2008: Year of Hope, Year of Fear. Essay 13

Why the odds are long for an economic and social turnaround
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Weathering politics.

Why the odds are long for an economic and social turnaround

When I was 8, I was upset when our Japanese neighbors in Los Angeles were sent off to internment. In 1963, I traveled across the Deep South, awed by the totality of segregation and discrimination. So despite the Civil Rights revolution, you can understand that I was afraid that, in the secrecy of the absentee ballot, racism would prevail. The election of Barack Obama restored a degree of faith in the American experiment, and hope for an economic and social turnaround.

But my skepticism is strong. The Democratic party is one of the intellectual rich, not of the worker, and not very inclined to deep change. What are the real problems of American society? By far the greatest, and probably not even on the agenda, is the astounding degree of economic inequality, perhaps back to the levels of 1929 or even 1913. Not unrelated to this is deindustrialization and overdependence on other nations for resources, products, and credit. The story of the rise of the United States to world power was based on production. Our success over Germany and Japan depended on massive production and our capacity (yes, from the likes of General Motors, Ford, and Chrysler) to destroy the productive capacity of the enemy. Now we are willing to bail out the bloated financial and service sectors, and let industry die.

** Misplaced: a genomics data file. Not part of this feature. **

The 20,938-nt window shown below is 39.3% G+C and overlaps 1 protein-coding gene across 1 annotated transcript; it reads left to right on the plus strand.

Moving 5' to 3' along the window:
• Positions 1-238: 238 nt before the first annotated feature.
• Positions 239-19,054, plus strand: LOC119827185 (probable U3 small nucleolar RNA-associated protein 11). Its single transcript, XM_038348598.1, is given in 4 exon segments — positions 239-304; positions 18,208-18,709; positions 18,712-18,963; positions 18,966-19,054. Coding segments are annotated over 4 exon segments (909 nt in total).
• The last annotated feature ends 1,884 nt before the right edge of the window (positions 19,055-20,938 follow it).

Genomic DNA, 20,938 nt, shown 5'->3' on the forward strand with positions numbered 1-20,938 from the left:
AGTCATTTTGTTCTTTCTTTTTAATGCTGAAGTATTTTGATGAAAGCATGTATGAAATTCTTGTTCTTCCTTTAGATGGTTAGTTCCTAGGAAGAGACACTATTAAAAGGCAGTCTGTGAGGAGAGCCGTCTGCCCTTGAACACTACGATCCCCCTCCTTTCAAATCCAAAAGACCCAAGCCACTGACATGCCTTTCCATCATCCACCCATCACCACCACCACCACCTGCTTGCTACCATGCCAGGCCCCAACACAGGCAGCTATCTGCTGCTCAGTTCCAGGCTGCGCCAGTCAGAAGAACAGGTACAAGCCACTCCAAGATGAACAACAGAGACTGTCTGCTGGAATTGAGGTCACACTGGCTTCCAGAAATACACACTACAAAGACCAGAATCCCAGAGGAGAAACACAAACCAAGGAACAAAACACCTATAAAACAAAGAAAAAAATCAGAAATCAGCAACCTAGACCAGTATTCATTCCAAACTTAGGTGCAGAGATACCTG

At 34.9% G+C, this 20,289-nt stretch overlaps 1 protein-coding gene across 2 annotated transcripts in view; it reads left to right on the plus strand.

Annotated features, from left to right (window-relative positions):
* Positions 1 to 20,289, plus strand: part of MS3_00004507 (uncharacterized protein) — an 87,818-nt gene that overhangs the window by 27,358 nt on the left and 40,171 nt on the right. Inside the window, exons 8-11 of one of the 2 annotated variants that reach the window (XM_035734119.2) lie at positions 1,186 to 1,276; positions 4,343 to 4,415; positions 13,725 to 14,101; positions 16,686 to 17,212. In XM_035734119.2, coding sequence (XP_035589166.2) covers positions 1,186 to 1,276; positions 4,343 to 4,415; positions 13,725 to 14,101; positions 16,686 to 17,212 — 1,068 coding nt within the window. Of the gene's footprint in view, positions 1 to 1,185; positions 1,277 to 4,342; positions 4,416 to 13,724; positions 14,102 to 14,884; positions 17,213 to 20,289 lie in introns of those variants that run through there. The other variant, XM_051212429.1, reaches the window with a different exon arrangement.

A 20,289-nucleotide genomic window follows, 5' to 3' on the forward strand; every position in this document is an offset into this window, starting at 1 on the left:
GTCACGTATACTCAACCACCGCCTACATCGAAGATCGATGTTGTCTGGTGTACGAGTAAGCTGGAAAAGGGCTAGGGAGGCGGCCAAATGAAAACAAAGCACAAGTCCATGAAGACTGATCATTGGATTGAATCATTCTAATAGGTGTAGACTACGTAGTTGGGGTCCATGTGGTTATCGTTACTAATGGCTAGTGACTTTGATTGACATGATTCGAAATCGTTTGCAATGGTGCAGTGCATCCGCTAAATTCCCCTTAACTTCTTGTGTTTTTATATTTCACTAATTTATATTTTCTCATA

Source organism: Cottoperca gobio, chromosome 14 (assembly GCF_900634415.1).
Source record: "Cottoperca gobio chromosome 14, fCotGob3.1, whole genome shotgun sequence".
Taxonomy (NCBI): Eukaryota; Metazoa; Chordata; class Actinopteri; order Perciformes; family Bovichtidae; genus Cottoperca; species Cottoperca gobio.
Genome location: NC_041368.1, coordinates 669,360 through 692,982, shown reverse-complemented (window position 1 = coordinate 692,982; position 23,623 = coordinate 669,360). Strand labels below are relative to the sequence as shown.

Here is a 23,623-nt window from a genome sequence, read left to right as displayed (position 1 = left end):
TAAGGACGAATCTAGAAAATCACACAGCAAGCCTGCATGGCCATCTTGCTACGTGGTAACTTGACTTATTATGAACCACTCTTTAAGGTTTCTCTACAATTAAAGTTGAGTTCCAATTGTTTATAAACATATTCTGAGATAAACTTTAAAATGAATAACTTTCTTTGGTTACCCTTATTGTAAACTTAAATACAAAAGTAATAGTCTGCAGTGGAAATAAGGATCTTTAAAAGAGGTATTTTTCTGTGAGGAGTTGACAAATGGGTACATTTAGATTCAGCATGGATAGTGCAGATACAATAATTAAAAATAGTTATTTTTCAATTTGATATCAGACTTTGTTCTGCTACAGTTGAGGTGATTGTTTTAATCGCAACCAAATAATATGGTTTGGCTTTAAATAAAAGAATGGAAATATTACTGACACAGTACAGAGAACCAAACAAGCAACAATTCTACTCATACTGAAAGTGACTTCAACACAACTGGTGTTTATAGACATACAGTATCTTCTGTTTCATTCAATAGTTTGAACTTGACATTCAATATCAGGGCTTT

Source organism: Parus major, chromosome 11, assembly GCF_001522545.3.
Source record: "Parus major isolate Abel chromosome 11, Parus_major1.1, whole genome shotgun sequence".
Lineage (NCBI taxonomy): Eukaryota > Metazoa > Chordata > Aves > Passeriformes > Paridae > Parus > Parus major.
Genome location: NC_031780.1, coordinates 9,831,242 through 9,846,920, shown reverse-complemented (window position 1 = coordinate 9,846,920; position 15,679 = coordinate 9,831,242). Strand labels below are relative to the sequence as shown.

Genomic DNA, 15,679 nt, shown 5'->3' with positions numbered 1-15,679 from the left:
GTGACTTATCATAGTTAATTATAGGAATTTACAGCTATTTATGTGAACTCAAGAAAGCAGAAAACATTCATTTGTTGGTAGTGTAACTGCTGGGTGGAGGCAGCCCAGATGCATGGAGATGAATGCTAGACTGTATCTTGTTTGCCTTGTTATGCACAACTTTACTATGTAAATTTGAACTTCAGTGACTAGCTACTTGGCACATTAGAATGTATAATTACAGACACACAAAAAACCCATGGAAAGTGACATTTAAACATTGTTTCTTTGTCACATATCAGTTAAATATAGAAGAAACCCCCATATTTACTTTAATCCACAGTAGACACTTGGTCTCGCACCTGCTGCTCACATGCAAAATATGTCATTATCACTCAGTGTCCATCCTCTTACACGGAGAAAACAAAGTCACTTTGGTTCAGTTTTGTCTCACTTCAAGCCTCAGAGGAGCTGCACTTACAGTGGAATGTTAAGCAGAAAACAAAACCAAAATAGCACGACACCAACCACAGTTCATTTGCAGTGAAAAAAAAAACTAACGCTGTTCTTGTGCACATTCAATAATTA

Similarly, while the United States may have the 'ꀜfinest'ꀝ education at the top, the general level of education is amazingly mediocre, with an astounding prevalence of ignorance and superstition. I do not see even a hint of a turnaround here. I suspect the power of the medical insurance and hospital sectors are sufficient to prevent serious reform of this dysfunctional system. Nor are we close to abandonment of the hopeless war on drugs, or to real reform of criminal justice, or — despite the election of Obama — to integration of millions of Black males into mainstream society. Do the ivory tower economic theorists, Democratic as well as Republican, have a clue about the disaster potential of 100,000 more unemployed workers in Detroit?

The beginnings of this economic and social restructuring were around 1976; believe it or not, the lowest level of economic inequality in US history was 1974. Those of us at the top surely believe we earned our way there, but are in denial about the immense cost to the majority left behind.

I just hope I'ꀙm as wrong about prospects for reform as I was about the election!


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About the Authors & Contributors

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Dick Morrill

Dick Morrill is emeritus professor of geography at the University of Washington and an expert in urban demography.